Nigel Henderson’s impressive black-and-white photographs of a disengaged reconstruction are based on models and design drawings by the Smithsons for their House of the Future. Comics, science-fiction, scientific book illustrations, advertisements, Hollywood films, and journals will be visible beyond any classical high-and-low thinking as sources of inspiration. After the space explosion of Richard Hamilton’s “Fun enter a
House”, which is reconstructed in an immensely detailed jukebox and strawberry fragrance, visitors veritable “City of the Sixties”.
In the 16-meter-high hall, streets, squares, and artists’ houses of varying sizes and sizes are created for the very individually working, but not infrequently friendly, and connected actors of the art and cultic scene of the “Swinging Sixties”: Central protagonists such as Peter Blake, David Hockney , RB Kitaj, and Allen Jones, but some of the more unfamiliar, but essential, contributors such as Derek Boshier, Peter Phillips, Richard Smith, Gerald Laing, Patrick Caulfield, Antony Donaldson, Colin Self and Joe Tilson Boty and Jann Haworth Can be experienced there with larger groups of works.
While Pauline Boty in the significantly male dominated field her femininity and, at the same time,
reflects on the fact that Allen Jones, in contrast to her hermaphrodite in the painter’s early work, focuses on women as a fetish, David Hockney becomes one of the most dazzling figures of the so-called “Swinging London” by his self-portraying and offensive handling of his homosexuality.
The transnational activities of bands such as the Beatles, the Rolling Stones and The Who are speeded up by the penetration of art, media and life as well as by art, music and fashion in the spirit of consumerism – and in Antonioni ‘s film classics “Blow Up” Unique style of music, fashion, photography and media reflection. It is always a matter of making an impression on the numerous, now mostly forgotten,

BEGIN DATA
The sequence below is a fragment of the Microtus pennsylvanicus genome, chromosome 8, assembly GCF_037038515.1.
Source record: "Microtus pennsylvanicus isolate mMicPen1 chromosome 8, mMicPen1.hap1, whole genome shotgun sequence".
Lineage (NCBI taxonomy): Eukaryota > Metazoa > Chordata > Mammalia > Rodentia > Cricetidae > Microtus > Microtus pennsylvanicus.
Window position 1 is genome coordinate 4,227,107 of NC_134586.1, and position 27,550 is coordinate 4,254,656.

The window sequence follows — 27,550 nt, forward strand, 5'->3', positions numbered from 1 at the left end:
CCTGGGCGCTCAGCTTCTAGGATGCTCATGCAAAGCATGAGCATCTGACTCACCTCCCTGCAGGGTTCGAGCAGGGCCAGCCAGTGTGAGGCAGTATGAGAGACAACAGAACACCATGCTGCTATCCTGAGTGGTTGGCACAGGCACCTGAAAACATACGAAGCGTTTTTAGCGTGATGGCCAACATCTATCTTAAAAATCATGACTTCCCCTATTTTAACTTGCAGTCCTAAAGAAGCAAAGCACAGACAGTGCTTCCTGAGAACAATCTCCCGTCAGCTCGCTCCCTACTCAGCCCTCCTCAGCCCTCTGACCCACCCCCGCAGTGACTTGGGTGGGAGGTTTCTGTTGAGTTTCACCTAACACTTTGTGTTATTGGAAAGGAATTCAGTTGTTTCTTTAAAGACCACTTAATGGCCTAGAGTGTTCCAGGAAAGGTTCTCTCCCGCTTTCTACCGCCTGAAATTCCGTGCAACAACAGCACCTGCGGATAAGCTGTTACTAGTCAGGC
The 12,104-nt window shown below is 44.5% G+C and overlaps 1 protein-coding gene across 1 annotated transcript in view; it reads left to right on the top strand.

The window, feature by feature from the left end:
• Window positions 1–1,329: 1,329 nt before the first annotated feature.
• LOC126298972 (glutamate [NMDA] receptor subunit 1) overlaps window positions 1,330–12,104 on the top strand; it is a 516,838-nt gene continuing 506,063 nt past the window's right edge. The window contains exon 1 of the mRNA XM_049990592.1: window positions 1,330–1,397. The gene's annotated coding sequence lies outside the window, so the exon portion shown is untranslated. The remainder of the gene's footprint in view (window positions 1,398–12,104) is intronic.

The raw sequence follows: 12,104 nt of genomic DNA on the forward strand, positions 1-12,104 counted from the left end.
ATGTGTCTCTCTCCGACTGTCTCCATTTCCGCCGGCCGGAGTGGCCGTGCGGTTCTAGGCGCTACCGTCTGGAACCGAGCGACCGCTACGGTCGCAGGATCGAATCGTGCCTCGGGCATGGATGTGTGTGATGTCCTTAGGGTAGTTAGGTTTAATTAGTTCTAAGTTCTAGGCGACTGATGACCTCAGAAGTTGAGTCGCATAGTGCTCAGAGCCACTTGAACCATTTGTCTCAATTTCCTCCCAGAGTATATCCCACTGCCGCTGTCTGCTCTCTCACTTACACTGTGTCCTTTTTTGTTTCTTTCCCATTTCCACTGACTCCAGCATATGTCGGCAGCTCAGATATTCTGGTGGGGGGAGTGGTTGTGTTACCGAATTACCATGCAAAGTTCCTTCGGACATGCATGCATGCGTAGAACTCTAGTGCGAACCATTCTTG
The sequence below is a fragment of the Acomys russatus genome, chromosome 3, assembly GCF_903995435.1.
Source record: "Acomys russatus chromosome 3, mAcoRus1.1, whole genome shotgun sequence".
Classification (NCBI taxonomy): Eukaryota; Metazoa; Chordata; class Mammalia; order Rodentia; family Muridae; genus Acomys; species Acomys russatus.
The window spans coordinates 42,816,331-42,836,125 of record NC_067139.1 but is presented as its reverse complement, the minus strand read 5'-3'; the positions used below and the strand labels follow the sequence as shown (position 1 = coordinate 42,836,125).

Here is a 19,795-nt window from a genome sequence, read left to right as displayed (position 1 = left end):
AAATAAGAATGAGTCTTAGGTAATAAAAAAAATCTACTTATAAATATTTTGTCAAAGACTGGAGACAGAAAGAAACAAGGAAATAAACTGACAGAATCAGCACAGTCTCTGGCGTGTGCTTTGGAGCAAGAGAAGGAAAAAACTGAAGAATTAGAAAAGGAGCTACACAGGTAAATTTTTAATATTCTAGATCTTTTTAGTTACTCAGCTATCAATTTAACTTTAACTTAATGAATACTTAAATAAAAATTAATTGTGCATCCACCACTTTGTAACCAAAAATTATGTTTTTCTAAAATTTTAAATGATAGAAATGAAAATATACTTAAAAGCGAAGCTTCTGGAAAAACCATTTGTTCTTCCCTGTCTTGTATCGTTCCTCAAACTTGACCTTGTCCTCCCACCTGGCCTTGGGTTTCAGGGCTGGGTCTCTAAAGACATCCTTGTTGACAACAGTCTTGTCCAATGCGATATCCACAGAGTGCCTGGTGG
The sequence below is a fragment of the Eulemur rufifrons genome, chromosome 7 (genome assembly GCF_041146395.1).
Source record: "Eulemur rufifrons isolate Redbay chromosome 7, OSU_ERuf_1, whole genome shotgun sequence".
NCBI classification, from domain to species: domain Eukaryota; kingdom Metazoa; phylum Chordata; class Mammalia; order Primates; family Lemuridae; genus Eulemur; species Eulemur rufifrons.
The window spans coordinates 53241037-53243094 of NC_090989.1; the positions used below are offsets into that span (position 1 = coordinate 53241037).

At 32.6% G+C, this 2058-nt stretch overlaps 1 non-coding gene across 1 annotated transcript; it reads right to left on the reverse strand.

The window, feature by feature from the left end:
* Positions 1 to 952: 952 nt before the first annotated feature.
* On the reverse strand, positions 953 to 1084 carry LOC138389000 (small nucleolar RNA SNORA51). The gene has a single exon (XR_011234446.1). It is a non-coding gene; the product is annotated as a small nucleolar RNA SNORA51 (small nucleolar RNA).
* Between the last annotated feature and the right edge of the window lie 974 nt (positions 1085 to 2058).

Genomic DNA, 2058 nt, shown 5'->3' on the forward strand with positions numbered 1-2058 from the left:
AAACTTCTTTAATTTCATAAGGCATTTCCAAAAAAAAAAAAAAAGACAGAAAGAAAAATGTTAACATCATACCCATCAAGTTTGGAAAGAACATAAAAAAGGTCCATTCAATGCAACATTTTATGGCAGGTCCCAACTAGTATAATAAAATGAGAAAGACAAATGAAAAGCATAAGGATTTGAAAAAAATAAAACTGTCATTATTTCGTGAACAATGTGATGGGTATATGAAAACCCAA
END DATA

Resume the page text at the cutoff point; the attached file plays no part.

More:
cross-links between the cultural forms that were then fluid and their creative actors. For example, a shop window with old TV sets presents the BBC television documentary “Pop Goes The Easel” dedicated to the young pop artists of the lively London scene from 1962. And a “Music Store” with “Soundbar” and Fotowand staged the simultaneity of the cultural events: the Formative networks, magazines, fashion productions, Bands and cover plates. The exhibition includes artworks and magazines by Archigram, a group of architects who, in their projects, draw from the art, music and fashion of their time, designing an exemplary pop architecture as well as the pop-up city, and the transformation of Swinging London into swinging London “1968. The arc of the exhibition from the early collages of Paolozzi in Paris to Hamiltons pictorial relief with Mick Jagger and the gallery owner Robert Fraser in handcuffs makes the artistic and cultural-historical significance of the British pop art experience with all senses and reveals this time as an essential prehistory of our Today.
The exhibition is supported by Volkswagen Financial Services AG. Link: Kunstmuseum Wolfsburg
Tags: Pop Art in Great Britain 1947 - 1968 This was tomorrow